Scoring criteria: (a) No dye penetration (Score 0); (b) Dye penetration along the external wall which is less than half the cavity depth (Score 1); (c) Dye penetration along the external wall which is more than half the cavity depth but not extending onto the axial wall (Score 2); (d) Dye penetration along the full external wall extending onto the axial wall (Score 3).

Statistical Analysis

Microleakage scores based on the adhesive strategy used and the bonded substrate were recorded and the data obtained was subjected to statistical analysis using Chi-square test. The statistical analysis was carried out using SPSS Version 16.0 (SPSS Inc., Chicago IL). For the analysis, the level of significance was set at p<0.05.

Results

The inter-examiner agreement of scores of enamel microleakage assessment was 23/34 which was 67.64% with a kappa value of 0.552, indicating moderate agreement (p=<0.001). For the microleakage score of the cementum wall, the agreement of scores was 17/27, which was 62.9% with a kappa value of 0.552, indicating moderate agreement. The microleakage scores for enamel and cementum have been given in [Table/Fig-2]. No significant difference was detected between the groups (p>0.05). Thus the null hypothesis was accepted. However, Group 3 (self-etch without dye) showed the least percentage of microleakage with none of the restorations showing grade 3 leakage score. Though not statistically significant, a slightly higher incidence of increased leakage was seen in the total etch group, especially in the cementum margin.

Microleakage scores for the study groups in enamel and cementum.

Microleakage scoreTotal (n)GroupChi-squarep-value
Group 1Group 2Group 3Group 4
CountPercentage (%)CountPercentage (%)CountPercentage (%)CountPercentage (%)
EnamelGrade 06220.00%111.10%228.60%112.50%9.190.42
Grade 17220.00%00.00%342.90%225.00%
Grade 28220.00%222.20%228.60%225.00%
Grade 313440.00%666.70%00.00%337.50%
CementumGrade 0500.00%228.60%233.30%120.00%16.6030.055
Grade 1100.00%00.00%00.00%120.00%
Grade 28333.30%00.00%466.70%120.00%
Grade 313666.70%571.40%00.00%240.00%

Discussion

Microleakage is a big concern in the dental world as it is one of the major causes of apical periodontitis and an important cause of root canal treatment failure [8]. Various methodologies have been introduced to assess degree of microleakage. Dye penetration method is found to be dependable in microleakage assessment [9]. It is highly feasible and easily reproducible [10]. Guidelines were followed by emphasising the need to standardise tooth quality, type of cavity preparation, and method to evaluate microleakage at the margin to maintain transparency. Rhodamine B dye, which is a fluorescent dye, was used to assess degree of microleakage due to its fluorescent nature. Rhodamine B dye is also more sensitive than a conventional dye. On the other hand, Rhodamine B dye was used instead of methylene blue as it has smaller and more surface active molecules [11].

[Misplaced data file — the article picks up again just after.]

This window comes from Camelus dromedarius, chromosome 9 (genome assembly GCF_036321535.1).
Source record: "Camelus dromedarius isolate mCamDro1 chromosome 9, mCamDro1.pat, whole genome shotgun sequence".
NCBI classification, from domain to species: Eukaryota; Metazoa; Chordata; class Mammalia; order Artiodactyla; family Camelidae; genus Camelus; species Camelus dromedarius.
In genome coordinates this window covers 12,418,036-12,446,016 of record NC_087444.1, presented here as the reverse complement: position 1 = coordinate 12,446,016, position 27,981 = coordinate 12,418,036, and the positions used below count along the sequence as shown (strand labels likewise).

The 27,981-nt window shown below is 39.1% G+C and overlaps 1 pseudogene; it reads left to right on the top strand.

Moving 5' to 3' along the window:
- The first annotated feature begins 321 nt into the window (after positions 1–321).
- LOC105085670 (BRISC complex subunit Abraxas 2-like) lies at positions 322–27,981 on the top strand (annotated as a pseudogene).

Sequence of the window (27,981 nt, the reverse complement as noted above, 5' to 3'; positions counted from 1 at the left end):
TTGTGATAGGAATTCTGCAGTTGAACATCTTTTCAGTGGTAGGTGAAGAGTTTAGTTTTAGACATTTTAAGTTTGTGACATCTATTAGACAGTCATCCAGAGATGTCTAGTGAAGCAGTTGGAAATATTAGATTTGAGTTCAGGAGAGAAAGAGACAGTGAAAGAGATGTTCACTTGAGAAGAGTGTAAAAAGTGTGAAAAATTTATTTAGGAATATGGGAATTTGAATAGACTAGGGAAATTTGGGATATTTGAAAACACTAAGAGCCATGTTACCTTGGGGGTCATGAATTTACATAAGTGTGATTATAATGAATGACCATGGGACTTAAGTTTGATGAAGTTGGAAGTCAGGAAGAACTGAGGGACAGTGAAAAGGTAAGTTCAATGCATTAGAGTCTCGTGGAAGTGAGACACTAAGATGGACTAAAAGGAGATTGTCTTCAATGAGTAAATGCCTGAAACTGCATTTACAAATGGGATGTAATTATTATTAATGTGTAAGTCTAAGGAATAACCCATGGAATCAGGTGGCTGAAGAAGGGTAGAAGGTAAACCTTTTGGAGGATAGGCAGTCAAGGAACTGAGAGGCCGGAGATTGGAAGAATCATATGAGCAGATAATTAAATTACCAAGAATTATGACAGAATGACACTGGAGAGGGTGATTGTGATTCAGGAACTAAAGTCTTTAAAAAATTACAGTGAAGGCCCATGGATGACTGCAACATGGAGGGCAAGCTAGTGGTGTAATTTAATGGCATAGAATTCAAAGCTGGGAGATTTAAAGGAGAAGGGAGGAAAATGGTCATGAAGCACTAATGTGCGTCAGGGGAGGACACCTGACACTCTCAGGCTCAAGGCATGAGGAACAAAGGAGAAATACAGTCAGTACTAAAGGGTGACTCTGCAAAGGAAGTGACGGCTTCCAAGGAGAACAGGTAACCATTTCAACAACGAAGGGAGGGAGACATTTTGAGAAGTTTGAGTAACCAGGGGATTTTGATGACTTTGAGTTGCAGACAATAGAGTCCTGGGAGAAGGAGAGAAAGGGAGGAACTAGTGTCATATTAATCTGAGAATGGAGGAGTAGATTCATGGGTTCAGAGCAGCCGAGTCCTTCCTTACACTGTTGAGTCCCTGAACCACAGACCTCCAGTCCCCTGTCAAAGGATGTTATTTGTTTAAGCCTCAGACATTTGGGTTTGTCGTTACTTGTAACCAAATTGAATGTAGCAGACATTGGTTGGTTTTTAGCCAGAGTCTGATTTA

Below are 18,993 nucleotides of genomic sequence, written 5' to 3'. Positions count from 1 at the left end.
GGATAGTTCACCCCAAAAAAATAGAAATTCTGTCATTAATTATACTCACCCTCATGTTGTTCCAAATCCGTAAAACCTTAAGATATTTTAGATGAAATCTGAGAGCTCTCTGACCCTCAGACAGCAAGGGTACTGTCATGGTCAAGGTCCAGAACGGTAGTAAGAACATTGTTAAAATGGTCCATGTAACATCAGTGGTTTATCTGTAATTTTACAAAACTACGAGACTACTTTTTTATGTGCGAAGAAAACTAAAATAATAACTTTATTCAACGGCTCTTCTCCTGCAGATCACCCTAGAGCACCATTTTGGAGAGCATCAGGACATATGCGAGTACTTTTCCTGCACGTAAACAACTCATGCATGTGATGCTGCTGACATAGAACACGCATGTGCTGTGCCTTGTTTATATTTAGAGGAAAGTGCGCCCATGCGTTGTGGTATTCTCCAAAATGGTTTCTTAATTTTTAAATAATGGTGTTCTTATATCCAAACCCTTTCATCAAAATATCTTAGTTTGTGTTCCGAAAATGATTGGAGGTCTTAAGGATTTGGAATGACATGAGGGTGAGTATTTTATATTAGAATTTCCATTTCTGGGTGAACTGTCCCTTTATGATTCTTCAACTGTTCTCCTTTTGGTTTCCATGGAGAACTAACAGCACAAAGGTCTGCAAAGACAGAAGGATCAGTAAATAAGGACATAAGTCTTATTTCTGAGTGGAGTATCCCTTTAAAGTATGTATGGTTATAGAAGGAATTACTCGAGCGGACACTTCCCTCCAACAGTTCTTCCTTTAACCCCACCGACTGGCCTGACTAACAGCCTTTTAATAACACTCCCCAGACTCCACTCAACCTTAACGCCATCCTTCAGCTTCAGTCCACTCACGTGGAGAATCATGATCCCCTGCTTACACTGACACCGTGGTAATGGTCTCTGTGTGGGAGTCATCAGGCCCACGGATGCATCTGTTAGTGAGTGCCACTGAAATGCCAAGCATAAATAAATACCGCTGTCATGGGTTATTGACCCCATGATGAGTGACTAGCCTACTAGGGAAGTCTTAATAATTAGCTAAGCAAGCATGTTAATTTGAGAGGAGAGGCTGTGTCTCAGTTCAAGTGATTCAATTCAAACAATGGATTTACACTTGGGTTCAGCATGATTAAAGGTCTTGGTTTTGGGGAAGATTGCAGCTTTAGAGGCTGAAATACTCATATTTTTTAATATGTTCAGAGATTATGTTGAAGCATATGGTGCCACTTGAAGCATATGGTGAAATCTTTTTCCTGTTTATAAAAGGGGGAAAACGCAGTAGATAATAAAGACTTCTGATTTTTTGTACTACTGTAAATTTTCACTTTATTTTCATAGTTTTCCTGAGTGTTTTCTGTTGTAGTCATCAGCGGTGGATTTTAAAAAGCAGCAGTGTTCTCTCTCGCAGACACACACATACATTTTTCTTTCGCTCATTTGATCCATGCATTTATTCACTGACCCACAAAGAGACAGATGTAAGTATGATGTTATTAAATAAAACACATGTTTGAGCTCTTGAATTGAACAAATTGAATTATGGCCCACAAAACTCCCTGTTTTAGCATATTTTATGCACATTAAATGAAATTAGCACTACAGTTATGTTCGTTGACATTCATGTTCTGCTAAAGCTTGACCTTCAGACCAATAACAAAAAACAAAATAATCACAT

In the present study, microleakage was observed to be slightly more in cemental margin, compared to the enamel margin, though not statistically significant. It was in accordance with the study by Owens BM et al., [12]. This could be due to the presence of coarse collages fibres in cementum resulting in less and inhomogeneous penetration of resin monomers into the etched zone [6,13].

The present study showed increased microleakage in groups using the total etch system compared to the self-etch system. This result is in accordance with the study done by Gupta A et al., [14]. In total etch adhesives; the smear layer is completely dissolved. However, in self-etch adhesives, the acidic active components are responsible for dissolving the smear layer. The acidity is buffered by the mineral content of dentin, thus chemical interaction between some functional monomers and the remaining hydroxyapatite crystals along the collagen fibrils improve bond durability [15]. Self-etch adhesives are easy to use and theoretically able to etch and infiltrate at the same time, decreasing the inconsistency between demineralisation and infiltration [16].

In the present study, the use of caries detecting dye showed an increase in microleakage percentages compared to the absence of the dye. Although no statistical difference was shown through the results, the microleakage percentages in samples which used caries detecting dyes, were shown to be higher than the ones without dye. The higher incidence of dye leakage when compared to the study by Piva E et al., could be due to the difference in the composition of the caries disclosing solution used [7]. According to Demarco FF et al., the dye can be trapped in the dentin even after washing or acid etching [17]. This dye particle can affect the bonding of composite to the tooth structure. Thus, use of caries detecting dye should be done with caution, especially with adhesive restorative materials.

Limitation

Being an in-vitro study, this study had its own limitations. Intraoral variables like temperature changes as well as effects of masticatory stresses and fatigue load were not taken into consideration. Further studies need to be conducted to evaluate the adhesion of composite resin, especially on caries affected dentin, after the use of various caries detecting dye to simulate the clinical scenario better.

Conclusion

Within the limitations of this study, it was possible to conclude higher leakage, though not statistically significant was seen in the total etch group than the self-etch adhesive group. In addition, the cavities exposed to caries detecting agent showed more leakage than those without its usage.